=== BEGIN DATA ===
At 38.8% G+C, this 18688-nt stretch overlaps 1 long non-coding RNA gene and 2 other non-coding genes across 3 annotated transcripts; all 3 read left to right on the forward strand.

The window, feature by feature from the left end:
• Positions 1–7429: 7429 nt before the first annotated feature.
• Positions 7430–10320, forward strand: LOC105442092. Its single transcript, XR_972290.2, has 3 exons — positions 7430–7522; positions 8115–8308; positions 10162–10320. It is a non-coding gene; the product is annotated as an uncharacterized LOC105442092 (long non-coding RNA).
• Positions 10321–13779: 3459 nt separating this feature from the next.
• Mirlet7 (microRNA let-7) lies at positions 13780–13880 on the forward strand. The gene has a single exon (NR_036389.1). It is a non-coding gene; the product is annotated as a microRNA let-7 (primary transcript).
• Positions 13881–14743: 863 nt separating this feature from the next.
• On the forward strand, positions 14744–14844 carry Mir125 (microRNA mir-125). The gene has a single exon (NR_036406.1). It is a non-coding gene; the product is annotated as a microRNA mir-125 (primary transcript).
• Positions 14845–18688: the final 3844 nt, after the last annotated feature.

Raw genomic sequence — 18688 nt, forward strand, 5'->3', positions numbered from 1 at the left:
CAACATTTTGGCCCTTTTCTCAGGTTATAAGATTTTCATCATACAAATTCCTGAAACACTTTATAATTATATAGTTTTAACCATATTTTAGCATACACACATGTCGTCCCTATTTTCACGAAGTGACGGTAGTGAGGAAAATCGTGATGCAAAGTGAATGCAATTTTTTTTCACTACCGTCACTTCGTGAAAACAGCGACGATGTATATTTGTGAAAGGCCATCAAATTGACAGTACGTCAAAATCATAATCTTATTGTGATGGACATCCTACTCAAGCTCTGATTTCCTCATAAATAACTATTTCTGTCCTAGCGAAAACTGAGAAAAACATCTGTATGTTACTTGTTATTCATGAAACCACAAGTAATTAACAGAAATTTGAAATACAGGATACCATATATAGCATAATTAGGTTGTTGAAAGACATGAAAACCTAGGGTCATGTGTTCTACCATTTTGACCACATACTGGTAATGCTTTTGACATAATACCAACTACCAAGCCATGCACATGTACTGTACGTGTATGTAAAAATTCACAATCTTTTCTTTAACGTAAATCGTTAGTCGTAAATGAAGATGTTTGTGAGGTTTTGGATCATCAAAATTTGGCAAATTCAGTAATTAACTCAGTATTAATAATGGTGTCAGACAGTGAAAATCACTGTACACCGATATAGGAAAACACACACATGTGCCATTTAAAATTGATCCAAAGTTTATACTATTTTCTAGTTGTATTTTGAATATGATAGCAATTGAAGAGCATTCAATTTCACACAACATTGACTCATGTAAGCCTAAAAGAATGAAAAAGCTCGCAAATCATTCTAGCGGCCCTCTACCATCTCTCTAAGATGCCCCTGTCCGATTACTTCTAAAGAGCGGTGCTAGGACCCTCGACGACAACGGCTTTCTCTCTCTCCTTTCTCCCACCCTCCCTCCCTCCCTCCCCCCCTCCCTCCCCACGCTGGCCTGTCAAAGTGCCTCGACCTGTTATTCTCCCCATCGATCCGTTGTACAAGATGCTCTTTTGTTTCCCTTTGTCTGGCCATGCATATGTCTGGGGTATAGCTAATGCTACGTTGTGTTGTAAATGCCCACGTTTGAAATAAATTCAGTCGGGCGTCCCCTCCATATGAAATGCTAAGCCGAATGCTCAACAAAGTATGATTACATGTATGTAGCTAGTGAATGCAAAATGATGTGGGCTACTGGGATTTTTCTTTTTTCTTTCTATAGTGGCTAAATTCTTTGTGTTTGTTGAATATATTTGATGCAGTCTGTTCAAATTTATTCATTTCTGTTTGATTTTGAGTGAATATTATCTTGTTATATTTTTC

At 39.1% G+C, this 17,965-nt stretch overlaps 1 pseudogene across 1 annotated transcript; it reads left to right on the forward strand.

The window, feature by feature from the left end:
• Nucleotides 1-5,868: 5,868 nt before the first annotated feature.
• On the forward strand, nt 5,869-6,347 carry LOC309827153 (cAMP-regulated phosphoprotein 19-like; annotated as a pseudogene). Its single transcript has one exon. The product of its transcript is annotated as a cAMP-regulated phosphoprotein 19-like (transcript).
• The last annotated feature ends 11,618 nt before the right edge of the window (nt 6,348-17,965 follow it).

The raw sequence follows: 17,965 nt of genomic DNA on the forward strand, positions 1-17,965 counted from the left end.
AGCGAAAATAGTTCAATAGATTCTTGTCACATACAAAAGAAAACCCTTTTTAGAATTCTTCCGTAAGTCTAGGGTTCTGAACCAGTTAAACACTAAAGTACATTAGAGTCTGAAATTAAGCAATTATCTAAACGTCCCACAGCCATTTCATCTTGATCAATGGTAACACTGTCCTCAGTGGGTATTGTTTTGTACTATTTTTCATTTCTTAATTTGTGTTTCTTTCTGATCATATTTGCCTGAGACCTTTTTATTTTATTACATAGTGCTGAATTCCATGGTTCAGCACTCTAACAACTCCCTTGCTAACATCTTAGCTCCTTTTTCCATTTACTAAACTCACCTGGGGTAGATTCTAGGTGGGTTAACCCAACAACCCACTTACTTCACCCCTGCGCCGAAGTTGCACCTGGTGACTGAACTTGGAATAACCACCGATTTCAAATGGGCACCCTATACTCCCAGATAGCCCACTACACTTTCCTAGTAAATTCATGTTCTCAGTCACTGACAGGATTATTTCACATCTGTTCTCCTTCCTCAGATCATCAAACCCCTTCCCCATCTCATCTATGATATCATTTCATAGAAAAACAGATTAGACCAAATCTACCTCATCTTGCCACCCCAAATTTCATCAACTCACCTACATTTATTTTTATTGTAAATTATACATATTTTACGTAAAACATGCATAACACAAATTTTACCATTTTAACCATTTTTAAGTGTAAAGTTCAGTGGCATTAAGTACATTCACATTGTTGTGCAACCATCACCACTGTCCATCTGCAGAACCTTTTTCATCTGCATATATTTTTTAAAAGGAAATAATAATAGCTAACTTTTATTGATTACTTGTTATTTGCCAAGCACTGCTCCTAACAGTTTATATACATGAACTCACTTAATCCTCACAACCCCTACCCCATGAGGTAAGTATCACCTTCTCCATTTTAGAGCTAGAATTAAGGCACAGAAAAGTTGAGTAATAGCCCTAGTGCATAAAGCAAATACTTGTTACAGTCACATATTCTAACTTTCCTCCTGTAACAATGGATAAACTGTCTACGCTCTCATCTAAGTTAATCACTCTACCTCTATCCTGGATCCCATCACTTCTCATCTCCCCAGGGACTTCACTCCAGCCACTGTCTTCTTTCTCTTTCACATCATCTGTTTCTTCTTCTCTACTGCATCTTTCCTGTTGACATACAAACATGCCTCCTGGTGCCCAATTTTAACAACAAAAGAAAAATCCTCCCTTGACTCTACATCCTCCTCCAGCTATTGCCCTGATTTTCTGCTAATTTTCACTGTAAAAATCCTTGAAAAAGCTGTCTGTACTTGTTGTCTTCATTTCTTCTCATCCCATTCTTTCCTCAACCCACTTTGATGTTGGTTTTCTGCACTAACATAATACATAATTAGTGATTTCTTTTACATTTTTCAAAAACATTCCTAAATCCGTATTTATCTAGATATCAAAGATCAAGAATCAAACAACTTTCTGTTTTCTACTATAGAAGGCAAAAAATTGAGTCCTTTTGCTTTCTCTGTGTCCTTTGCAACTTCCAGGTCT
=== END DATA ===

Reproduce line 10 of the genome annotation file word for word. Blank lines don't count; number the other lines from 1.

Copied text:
Raw genomic sequence — 18688 nt, forward strand, 5'->3', positions numbered from 1 at the left: